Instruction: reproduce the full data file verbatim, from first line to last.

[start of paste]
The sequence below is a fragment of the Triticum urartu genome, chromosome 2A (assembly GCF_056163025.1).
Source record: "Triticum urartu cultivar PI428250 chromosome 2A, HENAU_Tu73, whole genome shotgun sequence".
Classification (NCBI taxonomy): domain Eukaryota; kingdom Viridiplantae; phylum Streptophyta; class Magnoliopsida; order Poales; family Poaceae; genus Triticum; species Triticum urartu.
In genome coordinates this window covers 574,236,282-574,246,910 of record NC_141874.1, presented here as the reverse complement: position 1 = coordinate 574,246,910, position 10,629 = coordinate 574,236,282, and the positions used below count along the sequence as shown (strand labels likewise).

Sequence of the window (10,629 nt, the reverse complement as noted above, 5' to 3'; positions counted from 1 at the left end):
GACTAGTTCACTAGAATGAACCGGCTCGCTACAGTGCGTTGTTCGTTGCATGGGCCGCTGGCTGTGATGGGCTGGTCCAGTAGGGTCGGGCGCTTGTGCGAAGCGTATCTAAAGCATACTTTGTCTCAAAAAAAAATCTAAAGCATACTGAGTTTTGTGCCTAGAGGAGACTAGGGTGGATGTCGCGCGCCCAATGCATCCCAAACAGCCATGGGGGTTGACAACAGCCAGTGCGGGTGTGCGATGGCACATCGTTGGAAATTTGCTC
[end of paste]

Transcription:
The sequence below is a fragment of the Triticum urartu genome, chromosome 2A (assembly GCF_056163025.1).
Source record: "Triticum urartu cultivar PI428250 chromosome 2A, HENAU_Tu73, whole genome shotgun sequence".
Classification (NCBI taxonomy): domain Eukaryota; kingdom Viridiplantae; phylum Streptophyta; class Magnoliopsida; order Poales; family Poaceae; genus Triticum; species Triticum urartu.
In genome coordinates this window covers 574,236,282-574,246,910 of record NC_141874.1, presented here as the reverse complement: position 1 = coordinate 574,246,910, position 10,629 = coordinate 574,236,282, and the positions used below count along the sequence as shown (strand labels likewise).

Sequence of the window (10,629 nt, the reverse complement as noted above, 5' to 3'; positions counted from 1 at the left end):
GACTAGTTCACTAGAATGAACCGGCTCGCTACAGTGCGTTGTTCGTTGCATGGGCCGCTGGCTGTGATGGGCTGGTCCAGTAGGGTCGGGCGCTTGTGCGAAGCGTATCTAAAGCATACTTTGTCTCAAAAAAAAATCTAAAGCATACTGAGTTTTGTGCCTAGAGGAGACTAGGGTGGATGTCGCGCGCCCAATGCATCCCAAACAGCCATGGGGGTTGACAACAGCCAGTGCGGGTGTGCGATGGCACATCGTTGGAAATTTGCTC